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The influence of religion and spirituality (R/S) on HIV prevention has been understudied, especially for Black and/or Latino men who have sex with men (BLMSM), who bear a disproportionate burden of HIV, and who are part of racial/ethnic communities with high engagement in R/S. The specific aim of this study was to explore perspectives about R/S among BLMSM to inform HIV prevention strategies and reduce HIV-related health disparities. Data from 105 qualitative interviews with BLMSM were analyzed; 58 (55%) stated that R/S had no personal influence on HIV prevention. For those reporting any R/S influence, main themes were: (1) R/S positively influenced decision-making and self-respect, (2) perceived judgment and stigma by religious communities, (3) belief in a higher power, and (4) altruism. These findings can inform faith-based HIV prevention interventions for BLMSM.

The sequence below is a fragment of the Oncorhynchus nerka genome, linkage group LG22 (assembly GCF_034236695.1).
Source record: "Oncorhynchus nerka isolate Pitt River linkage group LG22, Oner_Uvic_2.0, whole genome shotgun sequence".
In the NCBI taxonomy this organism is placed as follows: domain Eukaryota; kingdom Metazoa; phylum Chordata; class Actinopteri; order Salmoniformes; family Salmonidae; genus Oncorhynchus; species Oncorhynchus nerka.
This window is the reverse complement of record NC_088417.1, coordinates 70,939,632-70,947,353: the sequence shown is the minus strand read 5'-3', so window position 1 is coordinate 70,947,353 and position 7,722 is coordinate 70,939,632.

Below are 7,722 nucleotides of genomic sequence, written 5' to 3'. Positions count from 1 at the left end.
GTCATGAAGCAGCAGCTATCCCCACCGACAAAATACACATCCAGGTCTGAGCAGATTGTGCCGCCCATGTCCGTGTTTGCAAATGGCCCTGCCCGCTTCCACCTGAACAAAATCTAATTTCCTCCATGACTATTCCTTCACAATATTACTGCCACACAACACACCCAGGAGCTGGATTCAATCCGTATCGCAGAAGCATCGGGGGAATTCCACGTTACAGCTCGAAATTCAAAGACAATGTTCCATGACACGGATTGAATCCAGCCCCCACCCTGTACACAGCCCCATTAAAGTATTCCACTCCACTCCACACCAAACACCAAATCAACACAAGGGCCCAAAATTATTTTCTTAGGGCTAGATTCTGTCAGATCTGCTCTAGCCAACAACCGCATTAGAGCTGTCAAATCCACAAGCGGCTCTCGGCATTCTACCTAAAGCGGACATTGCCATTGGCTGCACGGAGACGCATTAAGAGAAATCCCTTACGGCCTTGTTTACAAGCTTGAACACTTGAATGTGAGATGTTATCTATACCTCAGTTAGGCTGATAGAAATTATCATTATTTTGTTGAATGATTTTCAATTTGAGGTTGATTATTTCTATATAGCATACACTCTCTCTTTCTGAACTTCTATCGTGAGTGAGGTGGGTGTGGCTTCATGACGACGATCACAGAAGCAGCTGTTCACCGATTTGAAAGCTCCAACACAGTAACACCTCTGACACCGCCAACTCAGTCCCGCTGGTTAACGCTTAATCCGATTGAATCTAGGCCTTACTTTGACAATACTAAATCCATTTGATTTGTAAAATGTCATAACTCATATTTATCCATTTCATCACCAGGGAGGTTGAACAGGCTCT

This article was originally published in Journal of Religion and Health.

This is a U.S. Government work and not under copyright protection in the US.



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